English is the official working language of many multinational organizations. But all companies have national roots. When these roots are in non-English speaking countries, the choice of what English to write in can quickly become a headache.
What do you mean by “what English to write in”?
It’s very common for international companies to originate their content in English. It’s often stipulated in the briefing document or technical specs. Rarely, however, does it specify anything more than whether to use British or American spelling.
I think most writers would agree that there’s much more to English than spelling. The differences between UK and US English run much deeper than “isation/ization” and “re/er.” And this UK/US split totally ignores our Canadian, Australian or Indian cousins.
Like it or not, when it comes to taking the reins of an organizations content, the task of defining the standard for English often falls on the shoulders of the content strategist. It’s a situation that I encounter frequently. Here are some of the pitfalls I’ve encountered.
In international companies English speakers are the go-to people for writing in English, even though it’s not their day job and they aren’t often trained writers. With this role comes power within the organization—power that they don’t always give up willingly, especially to some new “content person”.
Style and stereotypes
There are real stylistic differences between the various families of English. For writers they are a perpetual source of wonder and inspiration. In my experience, however, discussions about language can turn nasty and nationalistic. People confuse writing styles with national stereotypes. Americans produce in-your-face copy; the British are hoity-toity.
Between the lines
Inconsistencies in English within an organization can be symptomatic of turf wars or skeletons. A British subsidiary of a French multinational that has merged with a US rival may feel under threat from the growing importance of Yanks in senior management. Fighting for British spelling is just one way of making their voice heard.
Another set of snares exists in companies where English is the working language but the company’s roots are in a non-Anglophone culture.
Non-English speakers have preconceived notions about what is “good” English that depend of how and where they learned their English. For example, young people in France have a soft spot for US English due to movies and TV shows, while British English can be perceived of as too erudite or ironic.
One other challenge is that most multinational companies use some sort of English, but not one that a native English speaker would recognize as “proper” English. There are multiple reasons for this, but here are the four main ones I’ve identified:
- Calquing. Many nationalities transpose words, phrases and expression from their native tongue into English by literal, word for word translation. One of my bêtes noires is when French ad agencies talk about the “visual territory” of a brand (a direct calque from the French territoire visuel). It refers a brand’s visual style, and it can be hellishly difficult to get an agency to drop it, because “territory” is perceived as loftier and more strategic than “style”.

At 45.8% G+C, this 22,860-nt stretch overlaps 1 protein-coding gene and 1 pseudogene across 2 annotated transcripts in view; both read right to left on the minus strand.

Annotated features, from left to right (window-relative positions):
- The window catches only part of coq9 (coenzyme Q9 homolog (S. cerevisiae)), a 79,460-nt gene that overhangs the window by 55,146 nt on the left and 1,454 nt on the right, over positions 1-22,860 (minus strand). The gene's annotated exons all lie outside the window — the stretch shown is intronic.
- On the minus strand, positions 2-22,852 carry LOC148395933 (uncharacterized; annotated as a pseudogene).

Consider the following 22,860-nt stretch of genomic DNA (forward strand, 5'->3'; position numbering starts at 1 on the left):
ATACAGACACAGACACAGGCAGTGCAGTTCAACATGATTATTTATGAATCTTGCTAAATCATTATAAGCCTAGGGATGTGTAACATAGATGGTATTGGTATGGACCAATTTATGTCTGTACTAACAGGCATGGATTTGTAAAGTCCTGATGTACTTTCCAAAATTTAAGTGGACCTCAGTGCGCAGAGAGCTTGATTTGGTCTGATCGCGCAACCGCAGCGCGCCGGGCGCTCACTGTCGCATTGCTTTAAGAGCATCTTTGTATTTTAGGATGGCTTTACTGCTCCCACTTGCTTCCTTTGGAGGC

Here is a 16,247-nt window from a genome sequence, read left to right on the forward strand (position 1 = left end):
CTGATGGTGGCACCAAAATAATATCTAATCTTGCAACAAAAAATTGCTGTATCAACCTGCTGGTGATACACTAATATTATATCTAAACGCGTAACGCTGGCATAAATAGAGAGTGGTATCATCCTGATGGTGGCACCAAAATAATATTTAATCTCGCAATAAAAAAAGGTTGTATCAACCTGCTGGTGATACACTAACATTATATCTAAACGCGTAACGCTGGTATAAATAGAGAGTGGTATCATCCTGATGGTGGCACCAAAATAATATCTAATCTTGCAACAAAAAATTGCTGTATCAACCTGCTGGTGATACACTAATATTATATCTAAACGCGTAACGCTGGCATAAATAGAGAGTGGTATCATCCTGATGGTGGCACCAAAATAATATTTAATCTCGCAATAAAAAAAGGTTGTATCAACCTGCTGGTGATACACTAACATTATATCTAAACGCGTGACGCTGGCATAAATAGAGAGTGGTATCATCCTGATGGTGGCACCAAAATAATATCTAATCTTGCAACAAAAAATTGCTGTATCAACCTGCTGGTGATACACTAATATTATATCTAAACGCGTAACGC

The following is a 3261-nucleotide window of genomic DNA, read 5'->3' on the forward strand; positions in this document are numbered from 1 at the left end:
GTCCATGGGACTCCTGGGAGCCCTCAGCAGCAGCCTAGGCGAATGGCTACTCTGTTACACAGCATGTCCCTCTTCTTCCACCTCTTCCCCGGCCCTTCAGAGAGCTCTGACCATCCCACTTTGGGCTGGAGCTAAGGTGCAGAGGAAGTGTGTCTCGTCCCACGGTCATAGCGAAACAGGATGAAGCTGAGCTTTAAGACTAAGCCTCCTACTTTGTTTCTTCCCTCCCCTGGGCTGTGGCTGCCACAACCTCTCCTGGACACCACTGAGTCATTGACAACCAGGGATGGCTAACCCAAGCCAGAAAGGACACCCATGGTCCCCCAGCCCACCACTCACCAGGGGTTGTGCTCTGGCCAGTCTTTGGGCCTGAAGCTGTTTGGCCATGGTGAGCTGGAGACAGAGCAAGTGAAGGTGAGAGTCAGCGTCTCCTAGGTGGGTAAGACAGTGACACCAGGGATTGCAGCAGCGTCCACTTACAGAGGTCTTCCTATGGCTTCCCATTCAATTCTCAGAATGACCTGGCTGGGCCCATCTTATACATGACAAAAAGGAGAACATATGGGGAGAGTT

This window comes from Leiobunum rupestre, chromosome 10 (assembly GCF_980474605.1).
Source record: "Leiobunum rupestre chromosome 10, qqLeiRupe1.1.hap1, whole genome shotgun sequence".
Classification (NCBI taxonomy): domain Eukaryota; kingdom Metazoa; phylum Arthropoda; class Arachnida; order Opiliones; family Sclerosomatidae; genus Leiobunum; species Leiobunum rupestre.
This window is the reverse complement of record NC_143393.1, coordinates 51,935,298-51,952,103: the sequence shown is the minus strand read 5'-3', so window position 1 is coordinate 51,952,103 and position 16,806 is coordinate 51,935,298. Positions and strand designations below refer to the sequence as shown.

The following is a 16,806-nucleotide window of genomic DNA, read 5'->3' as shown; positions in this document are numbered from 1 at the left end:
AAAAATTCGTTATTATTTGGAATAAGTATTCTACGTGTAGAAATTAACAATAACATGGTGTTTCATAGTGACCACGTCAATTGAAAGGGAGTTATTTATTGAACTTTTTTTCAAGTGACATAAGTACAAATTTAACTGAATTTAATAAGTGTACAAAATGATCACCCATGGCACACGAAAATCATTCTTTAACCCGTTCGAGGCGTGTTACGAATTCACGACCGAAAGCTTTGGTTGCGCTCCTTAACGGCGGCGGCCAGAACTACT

- Franglais and equivalents. Many languages have adopted English-rooted words that people think have the exact same meaning in English. When you tell someone you cannot “relook” their website but you can redesign it, you run the risk of making them look stupid.
- False cognates. Sticking with French speakers for a moment, another pitfall are English words that also exist in French, called false cognates. There are tons of them, and French readers sometimes apply the French definition to the word in English. Some classic examples are “actuellement” (right now) vs. “actually” (in fact) and “versatile” vs. “versatile” (The French word means fickle rather than adaptable).
- Neologisms. Be careful when non-Anglophones feel confident enough to start coining words and phrases in English. One that I recently spotted that made me cringe was “powerhousing” as in “our innovation is powerhousing our growth.” These buzzwords are very specific to the organization and totally incomprehensible to outsiders (like customers).
What to do?
- Remain objective. It’s vital to establish a writing style for an organization that is based on a business case and brand values rather than arbitrary opinions masquerading as fact.
- Blame the customer. Find ways of measuring customer dissatisfaction with current content. Then put the reader at the center of all decisions about language. It’s a very effective way to take the wind out of internal rivalries and power plays. Justify your decisions by explaining that they make life easier for the reader, which can improve sales and quality of service (rather than pandering to internal stakeholders).
- Document and enforce. Write a style guide and apply it to everything your write. No exceptions.
- Spread the word. You’ll never be able to write all the content in a company. So train in-house content authors and make them the evangelists of the new house style.